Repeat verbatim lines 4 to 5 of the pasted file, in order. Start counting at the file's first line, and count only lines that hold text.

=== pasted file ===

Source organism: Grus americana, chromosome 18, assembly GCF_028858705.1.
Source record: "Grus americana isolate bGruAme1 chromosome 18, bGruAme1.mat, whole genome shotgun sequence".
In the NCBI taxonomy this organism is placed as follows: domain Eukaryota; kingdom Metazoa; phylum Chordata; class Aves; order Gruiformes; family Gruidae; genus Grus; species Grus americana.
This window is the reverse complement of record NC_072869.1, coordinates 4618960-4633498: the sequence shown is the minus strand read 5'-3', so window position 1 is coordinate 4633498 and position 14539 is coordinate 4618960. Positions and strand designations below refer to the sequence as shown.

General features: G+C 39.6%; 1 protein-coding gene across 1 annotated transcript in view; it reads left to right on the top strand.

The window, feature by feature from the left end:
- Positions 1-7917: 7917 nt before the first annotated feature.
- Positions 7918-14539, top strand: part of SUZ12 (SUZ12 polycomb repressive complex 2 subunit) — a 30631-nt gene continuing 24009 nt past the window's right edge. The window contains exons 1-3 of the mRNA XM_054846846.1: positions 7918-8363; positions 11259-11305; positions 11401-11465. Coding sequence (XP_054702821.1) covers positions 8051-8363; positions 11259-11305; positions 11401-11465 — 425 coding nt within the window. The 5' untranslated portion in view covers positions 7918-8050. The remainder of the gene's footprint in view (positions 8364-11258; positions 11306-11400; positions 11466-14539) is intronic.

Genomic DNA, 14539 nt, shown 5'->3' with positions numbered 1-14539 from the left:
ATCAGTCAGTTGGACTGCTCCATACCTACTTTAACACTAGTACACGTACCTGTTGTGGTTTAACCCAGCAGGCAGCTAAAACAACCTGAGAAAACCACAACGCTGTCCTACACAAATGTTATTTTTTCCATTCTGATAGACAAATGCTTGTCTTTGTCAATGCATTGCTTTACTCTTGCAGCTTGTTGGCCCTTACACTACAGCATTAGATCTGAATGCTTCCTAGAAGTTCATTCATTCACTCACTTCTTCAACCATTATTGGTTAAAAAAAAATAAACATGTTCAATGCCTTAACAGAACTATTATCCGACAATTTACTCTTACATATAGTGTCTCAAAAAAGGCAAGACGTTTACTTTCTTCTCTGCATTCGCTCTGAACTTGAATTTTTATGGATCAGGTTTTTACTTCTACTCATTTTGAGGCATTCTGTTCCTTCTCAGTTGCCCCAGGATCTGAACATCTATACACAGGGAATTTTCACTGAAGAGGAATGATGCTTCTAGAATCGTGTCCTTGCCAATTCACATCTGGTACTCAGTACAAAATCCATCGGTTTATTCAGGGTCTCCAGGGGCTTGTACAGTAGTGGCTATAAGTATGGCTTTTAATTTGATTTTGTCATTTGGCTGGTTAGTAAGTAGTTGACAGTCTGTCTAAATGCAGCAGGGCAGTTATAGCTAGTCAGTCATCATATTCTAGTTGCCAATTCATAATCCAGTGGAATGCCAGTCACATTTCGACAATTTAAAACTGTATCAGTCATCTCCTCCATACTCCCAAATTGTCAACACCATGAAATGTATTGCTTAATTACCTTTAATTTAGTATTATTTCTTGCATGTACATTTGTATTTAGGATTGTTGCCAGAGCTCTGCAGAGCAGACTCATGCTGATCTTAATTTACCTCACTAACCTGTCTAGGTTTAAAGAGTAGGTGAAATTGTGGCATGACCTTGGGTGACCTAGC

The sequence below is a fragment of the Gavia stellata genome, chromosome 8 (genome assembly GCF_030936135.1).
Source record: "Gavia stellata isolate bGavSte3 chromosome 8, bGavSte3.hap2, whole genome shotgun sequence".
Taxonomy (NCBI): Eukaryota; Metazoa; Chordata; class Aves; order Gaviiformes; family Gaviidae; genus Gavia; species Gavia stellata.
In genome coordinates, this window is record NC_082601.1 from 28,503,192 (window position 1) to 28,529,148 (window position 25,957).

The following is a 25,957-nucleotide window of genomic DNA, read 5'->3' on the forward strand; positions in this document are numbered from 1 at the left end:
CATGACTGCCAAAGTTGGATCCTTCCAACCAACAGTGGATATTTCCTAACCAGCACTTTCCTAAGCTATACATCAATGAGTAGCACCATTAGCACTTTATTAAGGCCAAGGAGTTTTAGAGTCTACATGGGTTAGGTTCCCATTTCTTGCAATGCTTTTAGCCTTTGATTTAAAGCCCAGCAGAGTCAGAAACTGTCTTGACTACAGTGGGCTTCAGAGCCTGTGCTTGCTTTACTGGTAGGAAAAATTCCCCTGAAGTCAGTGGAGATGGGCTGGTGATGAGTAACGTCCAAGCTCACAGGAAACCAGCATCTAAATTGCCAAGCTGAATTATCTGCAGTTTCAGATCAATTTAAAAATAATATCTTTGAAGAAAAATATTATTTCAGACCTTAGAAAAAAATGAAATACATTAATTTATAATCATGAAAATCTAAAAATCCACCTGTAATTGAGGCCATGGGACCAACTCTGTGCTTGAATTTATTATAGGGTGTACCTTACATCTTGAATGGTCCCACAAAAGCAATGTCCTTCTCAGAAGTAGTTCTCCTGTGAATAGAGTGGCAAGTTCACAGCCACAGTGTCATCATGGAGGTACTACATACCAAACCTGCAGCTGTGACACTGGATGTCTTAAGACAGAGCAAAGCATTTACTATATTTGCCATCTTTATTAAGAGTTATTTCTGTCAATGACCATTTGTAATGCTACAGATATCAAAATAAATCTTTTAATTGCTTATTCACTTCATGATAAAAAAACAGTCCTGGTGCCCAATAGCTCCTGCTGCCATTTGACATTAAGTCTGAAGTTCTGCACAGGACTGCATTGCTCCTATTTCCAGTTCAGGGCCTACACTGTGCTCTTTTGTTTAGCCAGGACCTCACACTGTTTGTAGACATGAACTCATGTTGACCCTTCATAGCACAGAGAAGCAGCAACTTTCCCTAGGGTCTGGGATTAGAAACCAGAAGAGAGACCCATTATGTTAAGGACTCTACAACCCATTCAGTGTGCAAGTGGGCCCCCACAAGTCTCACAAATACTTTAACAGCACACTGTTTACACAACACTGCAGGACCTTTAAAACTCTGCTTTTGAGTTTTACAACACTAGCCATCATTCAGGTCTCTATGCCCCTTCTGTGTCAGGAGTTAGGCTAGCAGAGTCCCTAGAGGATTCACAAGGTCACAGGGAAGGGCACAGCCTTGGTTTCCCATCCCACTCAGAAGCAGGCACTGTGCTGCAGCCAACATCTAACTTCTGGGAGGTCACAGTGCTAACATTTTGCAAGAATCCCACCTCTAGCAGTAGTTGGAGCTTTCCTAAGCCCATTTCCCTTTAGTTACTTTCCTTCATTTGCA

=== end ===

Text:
This window is the reverse complement of record NC_072869.1, coordinates 4618960-4633498: the sequence shown is the minus strand read 5'-3', so window position 1 is coordinate 4633498 and position 14539 is coordinate 4618960. Positions and strand designations below refer to the sequence as shown.

General features: G+C 39.6%; 1 protein-coding gene across 1 annotated transcript in view; it reads left to right on the top strand.